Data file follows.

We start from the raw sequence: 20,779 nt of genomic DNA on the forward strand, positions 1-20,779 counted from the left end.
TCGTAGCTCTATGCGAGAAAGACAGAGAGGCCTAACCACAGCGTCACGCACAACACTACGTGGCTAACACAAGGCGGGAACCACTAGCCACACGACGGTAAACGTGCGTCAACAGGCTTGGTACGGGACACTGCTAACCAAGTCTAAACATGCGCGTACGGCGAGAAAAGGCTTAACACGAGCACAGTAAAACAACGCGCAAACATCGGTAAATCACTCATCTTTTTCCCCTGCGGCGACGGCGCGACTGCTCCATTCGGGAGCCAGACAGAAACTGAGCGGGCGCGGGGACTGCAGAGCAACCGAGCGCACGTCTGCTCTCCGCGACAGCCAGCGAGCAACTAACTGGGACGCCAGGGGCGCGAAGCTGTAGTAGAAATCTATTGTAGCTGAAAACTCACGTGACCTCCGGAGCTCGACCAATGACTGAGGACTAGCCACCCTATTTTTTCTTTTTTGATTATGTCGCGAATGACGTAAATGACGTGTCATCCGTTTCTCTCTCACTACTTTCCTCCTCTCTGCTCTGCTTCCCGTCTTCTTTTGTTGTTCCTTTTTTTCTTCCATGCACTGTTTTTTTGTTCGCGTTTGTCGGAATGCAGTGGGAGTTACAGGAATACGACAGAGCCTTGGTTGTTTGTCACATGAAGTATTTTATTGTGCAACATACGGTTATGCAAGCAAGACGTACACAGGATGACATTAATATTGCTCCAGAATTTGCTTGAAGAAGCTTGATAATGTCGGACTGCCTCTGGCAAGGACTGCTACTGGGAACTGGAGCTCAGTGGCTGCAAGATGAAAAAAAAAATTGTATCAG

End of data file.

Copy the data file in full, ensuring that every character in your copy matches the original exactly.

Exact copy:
We start from the raw sequence: 20,779 nt of genomic DNA on the forward strand, positions 1-20,779 counted from the left end.
TCGTAGCTCTATGCGAGAAAGACAGAGAGGCCTAACCACAGCGTCACGCACAACACTACGTGGCTAACACAAGGCGGGAACCACTAGCCACACGACGGTAAACGTGCGTCAACAGGCTTGGTACGGGACACTGCTAACCAAGTCTAAACATGCGCGTACGGCGAGAAAAGGCTTAACACGAGCACAGTAAAACAACGCGCAAACATCGGTAAATCACTCATCTTTTTCCCCTGCGGCGACGGCGCGACTGCTCCATTCGGGAGCCAGACAGAAACTGAGCGGGCGCGGGGACTGCAGAGCAACCGAGCGCACGTCTGCTCTCCGCGACAGCCAGCGAGCAACTAACTGGGACGCCAGGGGCGCGAAGCTGTAGTAGAAATCTATTGTAGCTGAAAACTCACGTGACCTCCGGAGCTCGACCAATGACTGAGGACTAGCCACCCTATTTTTTCTTTTTTGATTATGTCGCGAATGACGTAAATGACGTGTCATCCGTTTCTCTCTCACTACTTTCCTCCTCTCTGCTCTGCTTCCCGTCTTCTTTTGTTGTTCCTTTTTTTCTTCCATGCACTGTTTTTTTGTTCGCGTTTGTCGGAATGCAGTGGGAGTTACAGGAATACGACAGAGCCTTGGTTGTTTGTCACATGAAGTATTTTATTGTGCAACATACGGTTATGCAAGCAAGACGTACACAGGATGACATTAATATTGCTCCAGAATTTGCTTGAAGAAGCTTGATAATGTCGGACTGCCTCTGGCAAGGACTGCTACTGGGAACTGGAGCTCAGTGGCTGCAAGATGAAAAAAAAAATTGTATCAG